If you’d like to compare this passage with the Heart Sutra, you can click here and it will open a new window to my Heart Sutra page.
12, 1. INSTRUCTIONS ABOUT THE PROGRESS.
Sariputra : How then should the Bodhisattva, the great being, course in perfect wisdom?
The Lord: Here the Bodhisattva, the great being, coursing in the perfection of wisdom, truly a Bodhisattva, does not see a Bodhisattva, nor the word “Bodhisattva”, nor the course of a Bodhisattva, (nor the perfection of wisdom, nor the word “perfection of wisdom”. He does not see that “he courses”, nor that “he does not course”). He does not see form, feeling, perception, formative forces, or consciousness. And why? Because the Bodhisattva, the great being, is actually empty of the own-being of a Bodhisattva, and because perfect wisdom is by its own-being empty. And why? That is its essential original nature. (For it is not through emptiness that form, etc. is empty.) Nor is emptiness other than form, etc.
And why? The very form, etc., is emptiness, the very emptiness is form, etc. And why? Because “Bodhisattva”, “perfect wisdom”, “form”, etc. are mere words. Because form, etc., are like an illusion. Illusions and mere words do not stand at any point or spot; they are not, do not come into being, are false to behold. For of what the own-being is seen to be an illusion, of that there is no production or stopping, no defilement or purification. Thus a Bodhisattva, a great being who courses in the perfection of wisdom, also does not review the production (of any dharma); nor its stopping (or abiding, its decrease or increase), defilement or purification. (He does not review form, etc., nor “enlightenment”, nor what is called an “enlightenment-being”.) And why? Because words are artificial. People have constructed a counter-dharma. They express it conventionally by means of an adventitious designation (which is imagined and unreal, and they settle down in that conventional expression). A Bodhisattva, a great being who courses in perfect wisdom, does not review (that which is said to correspond to) all those words, (does not get at them). Not reviewing them, (not getting at them, he does not mind them), does not settle down in them.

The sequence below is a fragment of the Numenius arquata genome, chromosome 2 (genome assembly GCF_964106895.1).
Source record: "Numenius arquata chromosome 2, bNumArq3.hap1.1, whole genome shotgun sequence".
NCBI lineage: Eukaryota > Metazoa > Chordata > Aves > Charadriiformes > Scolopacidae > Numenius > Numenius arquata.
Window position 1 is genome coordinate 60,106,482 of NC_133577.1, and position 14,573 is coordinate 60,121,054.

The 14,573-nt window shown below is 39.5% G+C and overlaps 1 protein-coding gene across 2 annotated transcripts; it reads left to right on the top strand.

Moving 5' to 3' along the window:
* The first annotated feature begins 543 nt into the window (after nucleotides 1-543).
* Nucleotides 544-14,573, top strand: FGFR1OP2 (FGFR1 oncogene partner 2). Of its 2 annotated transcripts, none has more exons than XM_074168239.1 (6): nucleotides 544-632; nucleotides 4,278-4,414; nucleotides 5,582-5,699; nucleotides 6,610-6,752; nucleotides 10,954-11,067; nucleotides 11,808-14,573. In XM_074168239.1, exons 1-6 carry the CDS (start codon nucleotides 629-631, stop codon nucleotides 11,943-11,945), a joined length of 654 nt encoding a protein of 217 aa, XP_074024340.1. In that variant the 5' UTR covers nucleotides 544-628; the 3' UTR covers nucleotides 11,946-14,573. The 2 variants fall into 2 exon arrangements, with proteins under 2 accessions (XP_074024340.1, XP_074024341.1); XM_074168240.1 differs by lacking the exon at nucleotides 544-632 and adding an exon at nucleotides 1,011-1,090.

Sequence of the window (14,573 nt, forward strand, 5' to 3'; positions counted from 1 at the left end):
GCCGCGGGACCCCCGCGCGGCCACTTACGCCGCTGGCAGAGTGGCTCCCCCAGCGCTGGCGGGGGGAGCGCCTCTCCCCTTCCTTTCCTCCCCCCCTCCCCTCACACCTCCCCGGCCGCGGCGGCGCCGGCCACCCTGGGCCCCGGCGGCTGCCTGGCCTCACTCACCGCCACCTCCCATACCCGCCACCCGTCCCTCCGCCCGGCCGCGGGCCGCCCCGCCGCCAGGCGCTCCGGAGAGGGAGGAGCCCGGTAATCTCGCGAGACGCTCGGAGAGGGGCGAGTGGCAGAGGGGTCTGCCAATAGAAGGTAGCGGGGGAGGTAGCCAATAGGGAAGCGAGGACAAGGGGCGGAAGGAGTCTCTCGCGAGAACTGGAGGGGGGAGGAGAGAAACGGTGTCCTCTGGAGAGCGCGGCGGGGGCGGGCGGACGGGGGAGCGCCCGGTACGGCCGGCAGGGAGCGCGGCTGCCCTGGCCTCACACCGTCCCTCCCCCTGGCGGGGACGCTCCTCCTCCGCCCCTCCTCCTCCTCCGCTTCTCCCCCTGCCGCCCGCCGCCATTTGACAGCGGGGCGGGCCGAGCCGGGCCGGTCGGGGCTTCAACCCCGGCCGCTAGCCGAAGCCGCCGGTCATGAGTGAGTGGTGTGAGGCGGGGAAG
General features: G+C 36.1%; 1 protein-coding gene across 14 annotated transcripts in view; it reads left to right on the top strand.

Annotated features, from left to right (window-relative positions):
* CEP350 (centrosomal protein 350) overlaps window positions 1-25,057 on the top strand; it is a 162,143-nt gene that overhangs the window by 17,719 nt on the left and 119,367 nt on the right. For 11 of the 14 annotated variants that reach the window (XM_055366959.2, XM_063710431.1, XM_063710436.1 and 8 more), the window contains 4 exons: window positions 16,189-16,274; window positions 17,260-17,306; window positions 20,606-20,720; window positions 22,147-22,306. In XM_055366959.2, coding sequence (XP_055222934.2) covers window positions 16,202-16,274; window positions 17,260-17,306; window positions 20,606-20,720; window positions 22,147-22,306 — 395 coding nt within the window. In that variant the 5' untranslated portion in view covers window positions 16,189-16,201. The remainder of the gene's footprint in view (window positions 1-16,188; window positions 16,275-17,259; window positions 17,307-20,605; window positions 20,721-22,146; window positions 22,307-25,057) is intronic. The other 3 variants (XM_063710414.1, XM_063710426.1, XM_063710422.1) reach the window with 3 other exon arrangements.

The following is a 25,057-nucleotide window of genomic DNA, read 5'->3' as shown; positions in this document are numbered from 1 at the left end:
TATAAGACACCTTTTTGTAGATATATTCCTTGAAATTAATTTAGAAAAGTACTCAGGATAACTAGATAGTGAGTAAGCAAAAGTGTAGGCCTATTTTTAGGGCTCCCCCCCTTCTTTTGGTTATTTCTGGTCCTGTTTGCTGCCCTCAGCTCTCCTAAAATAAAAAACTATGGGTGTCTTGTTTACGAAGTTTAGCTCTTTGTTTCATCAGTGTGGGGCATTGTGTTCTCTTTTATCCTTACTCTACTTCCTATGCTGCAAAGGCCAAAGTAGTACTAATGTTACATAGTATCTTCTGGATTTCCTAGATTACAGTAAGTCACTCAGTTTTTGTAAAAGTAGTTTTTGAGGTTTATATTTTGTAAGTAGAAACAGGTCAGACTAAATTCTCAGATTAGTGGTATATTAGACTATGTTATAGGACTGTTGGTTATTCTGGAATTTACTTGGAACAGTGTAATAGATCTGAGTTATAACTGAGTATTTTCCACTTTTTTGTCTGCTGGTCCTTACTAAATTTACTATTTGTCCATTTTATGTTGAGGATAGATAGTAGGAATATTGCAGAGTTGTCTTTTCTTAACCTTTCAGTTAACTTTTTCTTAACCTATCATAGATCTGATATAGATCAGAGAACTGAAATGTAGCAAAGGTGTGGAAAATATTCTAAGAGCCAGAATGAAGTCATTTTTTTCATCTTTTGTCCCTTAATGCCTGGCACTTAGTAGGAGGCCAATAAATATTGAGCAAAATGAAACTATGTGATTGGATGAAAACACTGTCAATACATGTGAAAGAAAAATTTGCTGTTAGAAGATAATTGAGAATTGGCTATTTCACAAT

Furthermore, a Bodhisattva, a great being who courses in the perfection of wisdom, does not consider the fact that these are mere words, i.e. this “Bodhisattva”, this “enlightenment”, this “Buddha”, this “perfection of wisdom”, this “coursing in the perfection of wisdom”, this “form”, etc. Just as one speaks of a “self, and yet no self is got at, and no being, soul, personality, person, individual, or man, etc., on account of unascertainable emptiness. And why? Because there a Bodhisattva does also not see that by means of which he would settle down. Coursing thus, a Bodhisattva, a great being courses in perfect wisdom.